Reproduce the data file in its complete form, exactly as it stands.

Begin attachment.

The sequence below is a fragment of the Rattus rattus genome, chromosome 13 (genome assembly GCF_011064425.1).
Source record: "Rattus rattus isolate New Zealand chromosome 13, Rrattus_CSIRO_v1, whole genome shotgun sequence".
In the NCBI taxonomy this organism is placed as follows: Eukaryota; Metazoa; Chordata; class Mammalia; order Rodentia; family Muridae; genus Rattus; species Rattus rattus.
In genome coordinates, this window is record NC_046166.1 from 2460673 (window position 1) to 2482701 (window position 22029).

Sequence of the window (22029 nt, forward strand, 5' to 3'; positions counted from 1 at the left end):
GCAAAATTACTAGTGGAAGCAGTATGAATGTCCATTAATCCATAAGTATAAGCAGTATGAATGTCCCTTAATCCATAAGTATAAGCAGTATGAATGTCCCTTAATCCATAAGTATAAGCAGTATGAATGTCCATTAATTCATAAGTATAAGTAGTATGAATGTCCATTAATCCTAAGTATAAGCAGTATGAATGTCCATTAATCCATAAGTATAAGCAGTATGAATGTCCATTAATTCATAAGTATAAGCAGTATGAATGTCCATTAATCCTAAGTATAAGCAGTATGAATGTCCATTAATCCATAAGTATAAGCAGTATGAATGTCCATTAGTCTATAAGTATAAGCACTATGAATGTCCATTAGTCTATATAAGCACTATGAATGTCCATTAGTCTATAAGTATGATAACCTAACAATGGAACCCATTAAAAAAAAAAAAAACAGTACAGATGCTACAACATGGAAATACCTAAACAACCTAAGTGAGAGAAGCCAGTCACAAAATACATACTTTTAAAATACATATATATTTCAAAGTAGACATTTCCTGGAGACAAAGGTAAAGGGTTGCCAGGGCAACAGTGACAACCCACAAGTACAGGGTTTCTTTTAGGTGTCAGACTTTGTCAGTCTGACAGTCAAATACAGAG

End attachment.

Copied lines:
The sequence below is a fragment of the Rattus rattus genome, chromosome 13 (genome assembly GCF_011064425.1).
Source record: "Rattus rattus isolate New Zealand chromosome 13, Rrattus_CSIRO_v1, whole genome shotgun sequence".
In the NCBI taxonomy this organism is placed as follows: Eukaryota; Metazoa; Chordata; class Mammalia; order Rodentia; family Muridae; genus Rattus; species Rattus rattus.
In genome coordinates, this window is record NC_046166.1 from 2460673 (window position 1) to 2482701 (window position 22029).

Sequence of the window (22029 nt, forward strand, 5' to 3'; positions counted from 1 at the left end):
GCAAAATTACTAGTGGAAGCAGTATGAATGTCCATTAATCCATAAGTATAAGCAGTATGAATGTCCCTTAATCCATAAGTATAAGCAGTATGAATGTCCCTTAATCCATAAGTATAAGCAGTATGAATGTCCATTAATTCATAAGTATAAGTAGTATGAATGTCCATTAATCCTAAGTATAAGCAGTATGAATGTCCATTAATCCATAAGTATAAGCAGTATGAATGTCCATTAATTCATAAGTATAAGCAGTATGAATGTCCATTAATCCTAAGTATAAGCAGTATGAATGTCCATTAATCCATAAGTATAAGCAGTATGAATGTCCATTAGTCTATAAGTATAAGCACTATGAATGTCCATTAGTCTATATAAGCACTATGAATGTCCATTAGTCTATAAGTATGATAACCTAACAATGGAACCCATTAAAAAAAAAAAAAACAGTACAGATGCTACAACATGGAAATACCTAAACAACCTAAGTGAGAGAAGCCAGTCACAAAATACATACTTTTAAAATACATATATATTTCAAAGTAGACATTTCCTGGAGACAAAGGTAAAGGGTTGCCAGGGCAACAGTGACAACCCACAAGTACAGGGTTTCTTTTAGGTGTCAGACTTTGTCAGTCTGACAGTCAAATACAGAG